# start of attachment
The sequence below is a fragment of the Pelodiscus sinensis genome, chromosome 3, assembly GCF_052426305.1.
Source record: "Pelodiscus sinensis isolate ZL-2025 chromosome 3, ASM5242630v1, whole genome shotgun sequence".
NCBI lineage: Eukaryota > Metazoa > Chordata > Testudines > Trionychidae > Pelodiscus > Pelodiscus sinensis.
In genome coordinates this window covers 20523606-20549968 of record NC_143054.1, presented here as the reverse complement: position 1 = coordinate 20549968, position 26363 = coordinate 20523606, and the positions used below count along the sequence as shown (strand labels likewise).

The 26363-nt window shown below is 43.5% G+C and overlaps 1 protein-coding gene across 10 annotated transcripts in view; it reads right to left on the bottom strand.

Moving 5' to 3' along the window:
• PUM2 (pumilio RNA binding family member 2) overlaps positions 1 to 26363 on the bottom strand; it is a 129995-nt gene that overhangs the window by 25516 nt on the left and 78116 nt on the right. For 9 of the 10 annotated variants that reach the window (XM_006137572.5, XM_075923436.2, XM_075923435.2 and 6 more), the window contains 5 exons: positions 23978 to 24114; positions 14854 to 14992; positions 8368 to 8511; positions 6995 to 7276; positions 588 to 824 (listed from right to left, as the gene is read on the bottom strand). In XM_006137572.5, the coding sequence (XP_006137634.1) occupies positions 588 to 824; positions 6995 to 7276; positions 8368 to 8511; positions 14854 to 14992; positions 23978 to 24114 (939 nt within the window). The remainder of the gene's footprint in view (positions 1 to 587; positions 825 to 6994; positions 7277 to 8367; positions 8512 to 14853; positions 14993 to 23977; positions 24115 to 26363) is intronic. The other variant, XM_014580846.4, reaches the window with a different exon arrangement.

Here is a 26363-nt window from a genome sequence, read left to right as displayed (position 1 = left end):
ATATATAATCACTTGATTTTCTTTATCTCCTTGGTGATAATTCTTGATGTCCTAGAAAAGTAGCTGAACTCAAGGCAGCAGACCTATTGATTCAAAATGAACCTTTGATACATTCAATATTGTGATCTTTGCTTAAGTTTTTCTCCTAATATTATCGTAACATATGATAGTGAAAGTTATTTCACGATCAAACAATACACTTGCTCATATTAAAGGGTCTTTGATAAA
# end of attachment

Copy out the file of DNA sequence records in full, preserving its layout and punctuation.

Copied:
The sequence below is a fragment of the Pelodiscus sinensis genome, chromosome 3, assembly GCF_052426305.1.
Source record: "Pelodiscus sinensis isolate ZL-2025 chromosome 3, ASM5242630v1, whole genome shotgun sequence".
NCBI lineage: Eukaryota > Metazoa > Chordata > Testudines > Trionychidae > Pelodiscus > Pelodiscus sinensis.
In genome coordinates this window covers 20523606-20549968 of record NC_143054.1, presented here as the reverse complement: position 1 = coordinate 20549968, position 26363 = coordinate 20523606, and the positions used below count along the sequence as shown (strand labels likewise).

The 26363-nt window shown below is 43.5% G+C and overlaps 1 protein-coding gene across 10 annotated transcripts in view; it reads right to left on the bottom strand.

Moving 5' to 3' along the window:
• PUM2 (pumilio RNA binding family member 2) overlaps positions 1 to 26363 on the bottom strand; it is a 129995-nt gene that overhangs the window by 25516 nt on the left and 78116 nt on the right. For 9 of the 10 annotated variants that reach the window (XM_006137572.5, XM_075923436.2, XM_075923435.2 and 6 more), the window contains 5 exons: positions 23978 to 24114; positions 14854 to 14992; positions 8368 to 8511; positions 6995 to 7276; positions 588 to 824 (listed from right to left, as the gene is read on the bottom strand). In XM_006137572.5, the coding sequence (XP_006137634.1) occupies positions 588 to 824; positions 6995 to 7276; positions 8368 to 8511; positions 14854 to 14992; positions 23978 to 24114 (939 nt within the window). The remainder of the gene's footprint in view (positions 1 to 587; positions 825 to 6994; positions 7277 to 8367; positions 8512 to 14853; positions 14993 to 23977; positions 24115 to 26363) is intronic. The other variant, XM_014580846.4, reaches the window with a different exon arrangement.

Here is a 26363-nt window from a genome sequence, read left to right as displayed (position 1 = left end):
ATATATAATCACTTGATTTTCTTTATCTCCTTGGTGATAATTCTTGATGTCCTAGAAAAGTAGCTGAACTCAAGGCAGCAGACCTATTGATTCAAAATGAACCTTTGATACATTCAATATTGTGATCTTTGCTTAAGTTTTTCTCCTAATATTATCGTAACATATGATAGTGAAAGTTATTTCACGATCAAACAATACACTTGCTCATATTAAAGGGTCTTTGATAAA